I'm hoping some of you with more years of experience than myself can help with a budgeting question. I am a fairly young business, 4th year full time making custom furniture, mostly one off pieces that I either blanket wrap and deliver myself or ship via white glove.
I have a large commercial job coming up that will entail approximately 50 pieces of solid wood furniture built over a 6 month period. To alleviate the burden on our shop space the client has arranged for a warehouse where items can be drop shipped as they are completed (should be within 1 hr. of my shop).
When possible, they've requested that items be palletized, with corrugated between flat items, corners should receive extra attention, etc. I will also be responsible for getting the items to the warehouse.
I'm wondering how I might go about budgeting for this, including both materials, time spent in packaging, and transportation. Is there a rough percentage of an items value that has worked for people in the past? There are a # of different shapes and sizes of furniture, but an example would be a run of sixteen 3 ft. round coffee tables. Table tops would disassemble from base. Other pieces would be desks and a few sideboards.
We ship most of what we make. It always takes more time to pack that what it seems like it should. I wouldn't use a % of product value, it bares no relationship to the cost to pack. You can buy standard pallets cheaper than you can make them. One of the small trucking companies that comes here every week has a driver that makes a few bucks salvaging pallets and reselling. $3.50 delivered. You can buy stretch film, corners, micro foam, packaging tape etc. with free shipping on orders over $300, online. Don't put corrugated against finished surfaces. A thin layer of micro foam held in place with stretch film works well. Put a layer of stretch around, then the corners, then 3 layers of film. Wrap the film over the pallet to help hold the product. Sometimes we put a cleat around the product, fastened to the pallet. Use plastic banding both ways. You can get wire clips that don't need banding equipment. Tape the end of the film, it will release over time. If someday you have to ship common carrier, good luck, you'll need it.
Use foam against finished surfaces. Paper/cardboard is abrasive, think about a truck vibrating for thousands of miles.
The stretch film is a better way to go as they the trucking company will not stack anything on top of it.
Also the stretch wrap is a good way to go because the trucking company can see the product and take a little more care with it. Crates on the other hand, I was once told me it was not crated properly, with 2 forklift holes in and out of the crate at about 60" off of the ground...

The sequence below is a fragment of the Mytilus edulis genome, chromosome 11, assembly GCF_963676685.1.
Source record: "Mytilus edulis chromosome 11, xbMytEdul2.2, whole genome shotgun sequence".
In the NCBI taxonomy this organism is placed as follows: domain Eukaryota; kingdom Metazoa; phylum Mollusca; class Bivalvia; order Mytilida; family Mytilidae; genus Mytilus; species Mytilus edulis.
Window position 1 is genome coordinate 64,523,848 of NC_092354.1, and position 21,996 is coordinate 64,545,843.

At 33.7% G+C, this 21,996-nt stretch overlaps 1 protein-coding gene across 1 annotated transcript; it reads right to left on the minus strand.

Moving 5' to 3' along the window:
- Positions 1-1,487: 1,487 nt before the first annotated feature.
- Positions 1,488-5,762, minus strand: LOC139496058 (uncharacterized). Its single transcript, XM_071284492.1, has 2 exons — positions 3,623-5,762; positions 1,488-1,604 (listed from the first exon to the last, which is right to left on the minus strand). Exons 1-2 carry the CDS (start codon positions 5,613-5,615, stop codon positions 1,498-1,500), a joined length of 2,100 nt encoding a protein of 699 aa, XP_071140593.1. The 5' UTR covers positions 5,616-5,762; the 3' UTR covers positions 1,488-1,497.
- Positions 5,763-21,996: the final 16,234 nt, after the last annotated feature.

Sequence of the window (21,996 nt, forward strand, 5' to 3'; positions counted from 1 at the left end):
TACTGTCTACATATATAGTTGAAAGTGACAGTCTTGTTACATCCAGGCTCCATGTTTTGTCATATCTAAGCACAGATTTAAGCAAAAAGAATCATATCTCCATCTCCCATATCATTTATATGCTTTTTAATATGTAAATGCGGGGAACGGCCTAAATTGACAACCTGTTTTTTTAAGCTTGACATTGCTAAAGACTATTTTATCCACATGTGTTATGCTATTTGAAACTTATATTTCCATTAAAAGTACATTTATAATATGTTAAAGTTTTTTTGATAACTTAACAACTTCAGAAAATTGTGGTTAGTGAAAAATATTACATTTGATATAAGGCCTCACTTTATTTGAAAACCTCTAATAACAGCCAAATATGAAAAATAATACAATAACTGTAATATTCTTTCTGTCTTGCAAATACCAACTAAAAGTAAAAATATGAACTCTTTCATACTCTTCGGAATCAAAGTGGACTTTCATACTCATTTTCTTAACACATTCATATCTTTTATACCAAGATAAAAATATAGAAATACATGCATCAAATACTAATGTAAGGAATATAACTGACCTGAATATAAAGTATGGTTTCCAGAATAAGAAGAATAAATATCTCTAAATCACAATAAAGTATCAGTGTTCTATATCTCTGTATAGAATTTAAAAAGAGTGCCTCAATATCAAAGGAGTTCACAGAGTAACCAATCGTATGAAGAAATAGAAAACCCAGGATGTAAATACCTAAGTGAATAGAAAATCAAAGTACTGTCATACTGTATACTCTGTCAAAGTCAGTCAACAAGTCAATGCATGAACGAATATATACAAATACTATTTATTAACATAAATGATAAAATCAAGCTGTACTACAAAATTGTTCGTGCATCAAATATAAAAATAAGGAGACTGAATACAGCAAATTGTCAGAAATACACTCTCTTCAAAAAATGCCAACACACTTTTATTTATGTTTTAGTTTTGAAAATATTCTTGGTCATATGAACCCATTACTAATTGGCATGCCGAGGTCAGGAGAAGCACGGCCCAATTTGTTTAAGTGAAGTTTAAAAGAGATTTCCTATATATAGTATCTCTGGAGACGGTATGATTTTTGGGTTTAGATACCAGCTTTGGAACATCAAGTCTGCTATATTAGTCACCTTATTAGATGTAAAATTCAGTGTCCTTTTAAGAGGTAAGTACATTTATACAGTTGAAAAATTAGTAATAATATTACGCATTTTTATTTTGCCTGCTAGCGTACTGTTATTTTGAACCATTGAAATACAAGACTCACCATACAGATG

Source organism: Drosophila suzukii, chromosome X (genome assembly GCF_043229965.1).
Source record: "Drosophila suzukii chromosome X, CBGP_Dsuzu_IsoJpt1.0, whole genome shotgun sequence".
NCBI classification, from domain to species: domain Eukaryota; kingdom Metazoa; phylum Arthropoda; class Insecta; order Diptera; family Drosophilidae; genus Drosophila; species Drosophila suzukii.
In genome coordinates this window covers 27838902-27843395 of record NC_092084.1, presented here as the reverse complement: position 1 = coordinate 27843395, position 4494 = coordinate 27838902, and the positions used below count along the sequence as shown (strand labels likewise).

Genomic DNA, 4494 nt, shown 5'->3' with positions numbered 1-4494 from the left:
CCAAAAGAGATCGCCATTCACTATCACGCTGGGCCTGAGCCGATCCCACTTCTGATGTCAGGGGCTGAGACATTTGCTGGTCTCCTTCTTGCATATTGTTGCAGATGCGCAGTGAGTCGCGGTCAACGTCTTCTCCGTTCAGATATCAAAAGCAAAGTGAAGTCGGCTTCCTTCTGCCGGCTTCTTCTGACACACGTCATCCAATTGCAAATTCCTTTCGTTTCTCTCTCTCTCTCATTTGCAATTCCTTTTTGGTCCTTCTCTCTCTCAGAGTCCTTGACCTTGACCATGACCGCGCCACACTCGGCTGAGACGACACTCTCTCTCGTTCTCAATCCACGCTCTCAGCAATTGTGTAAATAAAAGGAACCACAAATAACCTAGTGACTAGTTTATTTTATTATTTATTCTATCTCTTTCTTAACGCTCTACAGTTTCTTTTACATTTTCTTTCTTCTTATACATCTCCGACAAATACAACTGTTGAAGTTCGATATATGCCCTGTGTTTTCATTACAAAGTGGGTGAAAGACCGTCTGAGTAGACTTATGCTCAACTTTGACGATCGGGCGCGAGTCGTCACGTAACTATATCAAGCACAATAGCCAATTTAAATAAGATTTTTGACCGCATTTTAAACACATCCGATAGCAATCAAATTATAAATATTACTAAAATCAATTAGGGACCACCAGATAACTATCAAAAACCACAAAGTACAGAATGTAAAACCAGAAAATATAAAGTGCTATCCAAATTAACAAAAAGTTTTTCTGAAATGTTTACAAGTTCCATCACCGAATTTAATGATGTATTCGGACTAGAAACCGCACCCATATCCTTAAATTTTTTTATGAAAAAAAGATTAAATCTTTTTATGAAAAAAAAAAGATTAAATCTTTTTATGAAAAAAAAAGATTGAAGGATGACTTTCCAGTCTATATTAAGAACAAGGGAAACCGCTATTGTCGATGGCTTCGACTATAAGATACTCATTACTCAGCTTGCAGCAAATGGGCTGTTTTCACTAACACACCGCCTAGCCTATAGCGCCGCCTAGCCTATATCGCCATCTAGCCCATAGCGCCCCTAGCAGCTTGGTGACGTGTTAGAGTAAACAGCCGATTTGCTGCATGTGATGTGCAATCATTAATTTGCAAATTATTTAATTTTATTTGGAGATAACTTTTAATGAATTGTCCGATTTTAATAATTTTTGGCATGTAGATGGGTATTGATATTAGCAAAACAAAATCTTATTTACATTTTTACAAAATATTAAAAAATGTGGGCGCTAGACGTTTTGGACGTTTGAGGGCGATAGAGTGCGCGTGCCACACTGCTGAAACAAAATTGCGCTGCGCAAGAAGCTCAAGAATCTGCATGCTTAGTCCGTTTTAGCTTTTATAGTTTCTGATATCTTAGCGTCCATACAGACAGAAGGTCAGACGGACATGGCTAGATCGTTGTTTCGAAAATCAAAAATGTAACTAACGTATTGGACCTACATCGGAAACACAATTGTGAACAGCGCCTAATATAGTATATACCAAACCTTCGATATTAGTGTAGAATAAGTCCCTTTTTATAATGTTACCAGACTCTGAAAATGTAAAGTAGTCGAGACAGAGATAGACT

Thanks guys. So, are you saying that if I use a layer of thick foam between flat pieces, that I should get by without putting corrugated between as well? My hope was that for multiples I could simply stack a dozen or so table tops together, and than stretch wrap that as a unit. Safer to individually wrap each table top?
Larry, if there is a particular online supplier that you order from I'd love to know who they are. Thanks again.
"Thick" foam between isn't needed. I think the micro-foam we use is just 1/32". Enough to prevent little bits of dirt from causing harm. You can Zig-Zag it with two tops back to back then face to face all with one piece of foam.
I am going to respectfully disagree with some of the former responders. Only use foam or any type of plastic when your finish has had proper drying times. I have had solvent based precat and conversion varnish react up to 4 days and water based finished react up to 2 weeks after being sprayed when wrapped in plastic.
We wrap in paper first then stretch wrap. The stretch wrap keeps the plastic from being able to be abrasive as it holds it tightly in place.
We wrapped plastic first for over a decade, and yes 95% of product will be fine. But the cost to fix the 5% when it happens is a pain and costly.
Respectfully, I've had SW, Magnamax (the worst on this), Rhodda and High Performance precats all do this.
The stuff is still drying for a few weeks. So if you have any wrinkles in the plastic, it dries faster there and changes the sheen. Or if there is any type of pattern in the plastic you can pick that up.
No problem if you want to use plastic, just wait long enough that you don't have problems. Anything acrylic- water or solvent based is especially prone.
Most of my shipments don't go 3000 miles, only 150-200 over some of the bumpiest, dirtest, pot holed filed roads in the lower forty eight. Started brown construction paper wrapping, then shrink wrapping a year ago and would never go back.
To each his own. I still like you Mr Gilbert regardless.
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